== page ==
Johnson facing defeat in Lords over contentious ‘law-breaking’ powers

Peers have lined up against controversial Brexit legislation as they gear up to strip out powers that enable ministers to break international law.

Conservative former leader Lord Howard of Lympne led the calls for Boris Johnson to “think again” and remove the contentious parts of the UK Internal Market Bill, warning the Government is using the language of “lawbreakers” everywhere.

The legislation sets out the way that trade within the UK will work once it is outside the EU’s single market and customs union.

But cross-party amendments have been tabled to strike out clauses linked to the most contentious part of the Bill, namely part five which gives ministers the power to breach the Brexit divorce deal – known as the Withdrawal Agreement – brokered with Brussels last year.

Peers are expected to take the unusual step of holding votes at committee stage to remove these sections of the Bill on Monday rather than waiting for report stage, signalling the level of opposition to the measures.

Ministers have insisted powers to override the Withdrawal Agreement are needed to protect the relationship between Great Britain and Northern Ireland, but critics argue the powers are not necessary.

Speaking ahead of the expected votes, Lord Howard said “nothing has changed” since Northern Ireland Secretary Brandon Lewis admitted the Bill breaks international law in a “very specific and limited way”.

He said: “Since then, as far as I’m aware, no Government minister has sought to resile from his words.

“Instead, what minsters have done, both in your Lordships’ House and elsewhere, is to seek to make the case that circumstances make it expedient to break international law.

“Isn’t that what lawbreakers always say? Isn’t that the excuse of lawbreakers everywhere? What sort of a precedent is the Government setting when it admits that position?

“How can we reproach other countries – Russia, China, Iran – if their behaviour becomes reprehensible when we ourselves have such scant regard for the treaties we sign up to, when we ourselves set such a lamentable example?”

Brexit-backer Lord Howard went on: “There have been some suggestions that opposition to this part of the Bill is in some way the last charge of the remainers.

“That suggestion has a very dangerous implication for those who advance it.

“It implies that only those who voted for us to remain in the European Union care about the rule of law, or the importance of keeping one’s words, or the sanctity of international treaties.

“Fortunately, I am in a position which enables me confidently to contradict that implication. I voted and campaigned for Brexit and I do not for one moment regret or resile from that vote.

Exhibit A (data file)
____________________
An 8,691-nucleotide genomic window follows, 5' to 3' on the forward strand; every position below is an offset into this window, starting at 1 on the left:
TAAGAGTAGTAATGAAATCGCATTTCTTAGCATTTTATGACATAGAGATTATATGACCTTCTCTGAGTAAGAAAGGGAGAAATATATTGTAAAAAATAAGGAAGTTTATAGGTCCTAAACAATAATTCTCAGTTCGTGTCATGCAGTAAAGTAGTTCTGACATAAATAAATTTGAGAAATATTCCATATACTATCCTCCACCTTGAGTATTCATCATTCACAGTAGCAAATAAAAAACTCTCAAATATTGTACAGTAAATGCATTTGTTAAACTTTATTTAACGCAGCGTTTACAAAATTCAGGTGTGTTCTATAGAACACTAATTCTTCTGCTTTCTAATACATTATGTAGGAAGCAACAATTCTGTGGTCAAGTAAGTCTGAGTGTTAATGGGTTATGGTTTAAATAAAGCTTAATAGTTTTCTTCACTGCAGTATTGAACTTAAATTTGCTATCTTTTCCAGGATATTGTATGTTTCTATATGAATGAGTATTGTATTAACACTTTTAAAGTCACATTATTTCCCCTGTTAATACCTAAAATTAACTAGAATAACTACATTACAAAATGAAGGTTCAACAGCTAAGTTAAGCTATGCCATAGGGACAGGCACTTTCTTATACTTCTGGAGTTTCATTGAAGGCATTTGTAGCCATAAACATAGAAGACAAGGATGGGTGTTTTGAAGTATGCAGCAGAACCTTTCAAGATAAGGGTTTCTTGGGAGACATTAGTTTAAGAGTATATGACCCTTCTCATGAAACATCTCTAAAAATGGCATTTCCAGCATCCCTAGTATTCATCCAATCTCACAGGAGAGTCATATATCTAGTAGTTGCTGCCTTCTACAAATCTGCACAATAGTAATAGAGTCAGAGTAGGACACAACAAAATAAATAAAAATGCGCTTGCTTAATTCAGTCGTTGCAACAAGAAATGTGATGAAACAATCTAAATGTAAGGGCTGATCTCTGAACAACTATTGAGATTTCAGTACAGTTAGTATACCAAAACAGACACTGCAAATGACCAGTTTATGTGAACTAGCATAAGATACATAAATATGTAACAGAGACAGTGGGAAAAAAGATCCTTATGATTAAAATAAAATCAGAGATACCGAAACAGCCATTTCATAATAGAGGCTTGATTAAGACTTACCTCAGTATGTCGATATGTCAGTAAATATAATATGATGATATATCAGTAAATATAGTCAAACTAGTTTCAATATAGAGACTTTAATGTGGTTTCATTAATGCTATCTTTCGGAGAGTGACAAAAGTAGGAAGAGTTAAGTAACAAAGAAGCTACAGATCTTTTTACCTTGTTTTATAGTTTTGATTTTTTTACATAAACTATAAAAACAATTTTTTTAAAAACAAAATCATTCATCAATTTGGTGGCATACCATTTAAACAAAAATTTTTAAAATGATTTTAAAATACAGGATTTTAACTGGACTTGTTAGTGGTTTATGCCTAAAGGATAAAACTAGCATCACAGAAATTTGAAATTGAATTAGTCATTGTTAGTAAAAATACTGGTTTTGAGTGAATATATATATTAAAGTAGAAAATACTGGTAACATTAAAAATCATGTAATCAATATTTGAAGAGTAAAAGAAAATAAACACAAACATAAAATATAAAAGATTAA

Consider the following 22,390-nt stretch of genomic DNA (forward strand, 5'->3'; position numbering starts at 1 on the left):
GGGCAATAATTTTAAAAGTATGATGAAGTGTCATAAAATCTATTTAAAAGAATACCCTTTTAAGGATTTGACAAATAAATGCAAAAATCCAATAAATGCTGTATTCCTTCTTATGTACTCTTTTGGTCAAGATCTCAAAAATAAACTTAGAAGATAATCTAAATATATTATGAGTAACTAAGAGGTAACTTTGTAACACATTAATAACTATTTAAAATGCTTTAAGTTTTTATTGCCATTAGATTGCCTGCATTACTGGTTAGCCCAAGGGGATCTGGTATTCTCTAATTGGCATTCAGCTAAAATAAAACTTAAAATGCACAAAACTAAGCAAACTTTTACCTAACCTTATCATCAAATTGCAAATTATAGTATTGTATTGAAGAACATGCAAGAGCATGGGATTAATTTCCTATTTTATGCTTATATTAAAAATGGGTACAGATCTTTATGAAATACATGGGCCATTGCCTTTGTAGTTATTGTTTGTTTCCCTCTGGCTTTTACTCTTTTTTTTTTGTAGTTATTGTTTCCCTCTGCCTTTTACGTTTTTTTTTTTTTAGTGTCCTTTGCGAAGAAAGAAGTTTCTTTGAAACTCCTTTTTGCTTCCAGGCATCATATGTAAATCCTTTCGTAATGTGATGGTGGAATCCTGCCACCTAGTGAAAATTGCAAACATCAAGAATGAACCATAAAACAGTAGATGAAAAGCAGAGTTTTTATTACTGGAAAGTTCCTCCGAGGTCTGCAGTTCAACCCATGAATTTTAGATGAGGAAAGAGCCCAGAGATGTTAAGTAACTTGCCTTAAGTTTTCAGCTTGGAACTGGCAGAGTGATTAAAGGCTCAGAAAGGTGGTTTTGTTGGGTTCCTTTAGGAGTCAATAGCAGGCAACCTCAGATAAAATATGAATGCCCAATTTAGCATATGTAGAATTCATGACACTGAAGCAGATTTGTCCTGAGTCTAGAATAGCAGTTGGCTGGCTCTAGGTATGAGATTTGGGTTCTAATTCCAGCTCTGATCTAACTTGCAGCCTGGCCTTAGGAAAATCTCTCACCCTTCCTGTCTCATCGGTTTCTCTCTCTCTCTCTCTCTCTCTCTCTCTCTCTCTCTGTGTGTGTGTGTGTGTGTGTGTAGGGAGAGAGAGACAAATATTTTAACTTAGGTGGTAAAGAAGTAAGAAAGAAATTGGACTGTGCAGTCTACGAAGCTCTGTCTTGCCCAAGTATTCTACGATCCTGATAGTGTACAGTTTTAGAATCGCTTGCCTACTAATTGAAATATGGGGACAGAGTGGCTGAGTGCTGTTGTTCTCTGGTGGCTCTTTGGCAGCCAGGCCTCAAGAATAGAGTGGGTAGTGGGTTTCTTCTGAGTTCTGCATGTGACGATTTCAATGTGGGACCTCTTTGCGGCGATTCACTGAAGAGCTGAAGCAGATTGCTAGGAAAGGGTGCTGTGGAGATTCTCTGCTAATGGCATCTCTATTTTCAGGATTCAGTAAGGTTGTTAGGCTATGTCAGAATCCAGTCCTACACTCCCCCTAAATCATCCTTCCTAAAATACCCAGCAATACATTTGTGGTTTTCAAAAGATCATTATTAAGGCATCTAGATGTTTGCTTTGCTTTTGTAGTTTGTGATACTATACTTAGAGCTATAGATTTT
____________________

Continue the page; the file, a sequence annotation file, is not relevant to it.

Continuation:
“But I want the independent sovereign state that I voted for to be a country which holds its head up high in the world, that keeps its word, that upholds the rule of law and that honours its treaty obligations.

“I wanted to be an independent country which truly is a beacon unto the nations and I am dismayed that the Government, the Government which I have supported for so long and which I have very, very rarely disagreed with and rebelled against, that that Government has chosen as one of the first assertions of its newly-won sovereignty to break its word, to break international law and to renege on a treaty it signed barely a year ago.

“I hope your Lordships will at least give the Government the opportunity to think again by removing part five from the Bill.”

Independent crossbench peer Lord Judge, a former head of the judiciary, advised the House of Lords should be “neither complicit nor supine” and should vote against clauses in the Bill.

Lord Newby, Liberal Democrat leader in the Lords, added: “If we can’t take a view on a matter of deliberate law-breaking by the Government we may as well pack up our bags now.”

The Archbishop of Canterbury Justin Welby raised concerns that the Bill “fails to take into account the sensitivities and complexities of Northern Ireland and could have unintended and serious consequences for peace and reconciliation”.

The leader of the Church of England added: “I hope the Government will reflect on the strength of feeling, depth of experience and wisdom of expertise shown in the debate on these clauses and will not push for their reinstatement, but their replacement with others that better guarantee that the rule of law, peace and the balances of power are upheld within our United Kingdom.”

Tory Lord Cormack said the law-breaking clauses in the Bill must go and threatened to vote against them “again and again” if necessary.